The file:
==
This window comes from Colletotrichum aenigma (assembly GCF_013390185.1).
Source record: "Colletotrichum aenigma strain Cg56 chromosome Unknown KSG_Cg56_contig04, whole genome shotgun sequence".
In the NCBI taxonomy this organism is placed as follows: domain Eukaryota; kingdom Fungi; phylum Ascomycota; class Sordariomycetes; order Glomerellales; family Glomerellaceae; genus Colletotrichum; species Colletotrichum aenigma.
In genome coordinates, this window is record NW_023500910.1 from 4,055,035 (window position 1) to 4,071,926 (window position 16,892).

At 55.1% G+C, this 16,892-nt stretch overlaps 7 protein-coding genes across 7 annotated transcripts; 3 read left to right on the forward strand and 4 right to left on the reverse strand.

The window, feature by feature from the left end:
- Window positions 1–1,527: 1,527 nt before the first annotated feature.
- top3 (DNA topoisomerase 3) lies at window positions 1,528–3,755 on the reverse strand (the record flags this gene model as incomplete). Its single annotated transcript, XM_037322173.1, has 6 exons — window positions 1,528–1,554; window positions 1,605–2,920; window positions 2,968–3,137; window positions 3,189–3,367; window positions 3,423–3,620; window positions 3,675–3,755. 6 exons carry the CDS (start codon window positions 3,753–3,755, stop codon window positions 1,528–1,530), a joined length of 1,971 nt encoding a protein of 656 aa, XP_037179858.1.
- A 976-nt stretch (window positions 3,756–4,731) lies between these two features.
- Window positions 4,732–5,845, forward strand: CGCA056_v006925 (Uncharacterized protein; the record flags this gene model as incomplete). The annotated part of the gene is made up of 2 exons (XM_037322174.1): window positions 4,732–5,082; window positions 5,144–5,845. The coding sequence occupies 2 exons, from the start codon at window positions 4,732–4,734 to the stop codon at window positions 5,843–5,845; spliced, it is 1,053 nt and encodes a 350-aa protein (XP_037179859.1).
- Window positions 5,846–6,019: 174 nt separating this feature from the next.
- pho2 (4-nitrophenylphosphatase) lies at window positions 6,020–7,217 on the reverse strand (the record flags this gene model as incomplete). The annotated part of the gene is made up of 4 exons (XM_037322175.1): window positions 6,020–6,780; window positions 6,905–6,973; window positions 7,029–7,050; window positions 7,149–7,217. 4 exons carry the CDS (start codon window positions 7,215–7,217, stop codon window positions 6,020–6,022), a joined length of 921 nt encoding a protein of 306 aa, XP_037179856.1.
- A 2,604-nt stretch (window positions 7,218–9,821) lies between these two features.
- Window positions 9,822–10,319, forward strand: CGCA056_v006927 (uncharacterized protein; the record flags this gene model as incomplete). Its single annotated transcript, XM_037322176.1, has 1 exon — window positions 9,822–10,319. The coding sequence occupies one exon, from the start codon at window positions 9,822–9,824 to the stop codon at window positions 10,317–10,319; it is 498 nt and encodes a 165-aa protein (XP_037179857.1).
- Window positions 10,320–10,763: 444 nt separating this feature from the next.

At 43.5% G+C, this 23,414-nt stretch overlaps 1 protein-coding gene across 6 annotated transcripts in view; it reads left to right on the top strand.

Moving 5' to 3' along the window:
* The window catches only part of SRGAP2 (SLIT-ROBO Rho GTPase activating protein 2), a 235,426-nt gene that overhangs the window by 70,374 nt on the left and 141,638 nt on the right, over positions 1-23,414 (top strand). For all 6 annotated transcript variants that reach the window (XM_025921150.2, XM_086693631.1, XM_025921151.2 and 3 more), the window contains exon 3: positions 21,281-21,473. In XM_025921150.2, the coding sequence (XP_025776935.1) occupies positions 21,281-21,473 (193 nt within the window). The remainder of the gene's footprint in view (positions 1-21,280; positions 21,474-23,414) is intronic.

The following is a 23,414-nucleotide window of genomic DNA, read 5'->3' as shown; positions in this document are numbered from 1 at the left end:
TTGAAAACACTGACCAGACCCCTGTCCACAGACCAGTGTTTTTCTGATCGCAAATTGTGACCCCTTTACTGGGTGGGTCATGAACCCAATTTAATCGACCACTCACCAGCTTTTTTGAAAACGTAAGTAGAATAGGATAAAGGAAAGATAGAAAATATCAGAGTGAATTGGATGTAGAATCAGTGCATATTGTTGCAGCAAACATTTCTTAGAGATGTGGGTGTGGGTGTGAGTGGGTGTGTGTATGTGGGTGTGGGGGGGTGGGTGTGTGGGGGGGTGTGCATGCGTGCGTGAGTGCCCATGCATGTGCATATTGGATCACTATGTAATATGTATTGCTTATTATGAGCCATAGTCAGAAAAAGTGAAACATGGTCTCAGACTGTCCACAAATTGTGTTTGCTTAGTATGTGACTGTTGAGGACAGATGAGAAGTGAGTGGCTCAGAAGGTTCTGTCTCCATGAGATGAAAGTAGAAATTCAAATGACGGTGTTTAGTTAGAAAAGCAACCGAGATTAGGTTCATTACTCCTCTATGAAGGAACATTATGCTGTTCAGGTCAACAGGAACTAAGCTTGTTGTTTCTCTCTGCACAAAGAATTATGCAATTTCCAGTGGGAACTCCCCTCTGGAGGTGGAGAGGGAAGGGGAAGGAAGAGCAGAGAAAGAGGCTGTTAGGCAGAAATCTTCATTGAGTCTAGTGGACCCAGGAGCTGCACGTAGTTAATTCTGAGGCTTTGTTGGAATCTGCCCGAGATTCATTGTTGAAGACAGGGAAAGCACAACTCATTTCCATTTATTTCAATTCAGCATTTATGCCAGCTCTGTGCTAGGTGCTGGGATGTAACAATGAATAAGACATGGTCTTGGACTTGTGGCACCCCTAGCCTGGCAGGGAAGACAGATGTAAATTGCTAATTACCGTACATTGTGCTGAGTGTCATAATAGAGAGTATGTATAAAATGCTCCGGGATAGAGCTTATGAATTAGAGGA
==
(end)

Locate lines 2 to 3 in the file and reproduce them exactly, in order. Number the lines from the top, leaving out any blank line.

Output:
Source record: "Colletotrichum aenigma strain Cg56 chromosome Unknown KSG_Cg56_contig04, whole genome shotgun sequence".
In the NCBI taxonomy this organism is placed as follows: domain Eukaryota; kingdom Fungi; phylum Ascomycota; class Sordariomycetes; order Glomerellales; family Glomerellaceae; genus Colletotrichum; species Colletotrichum aenigma.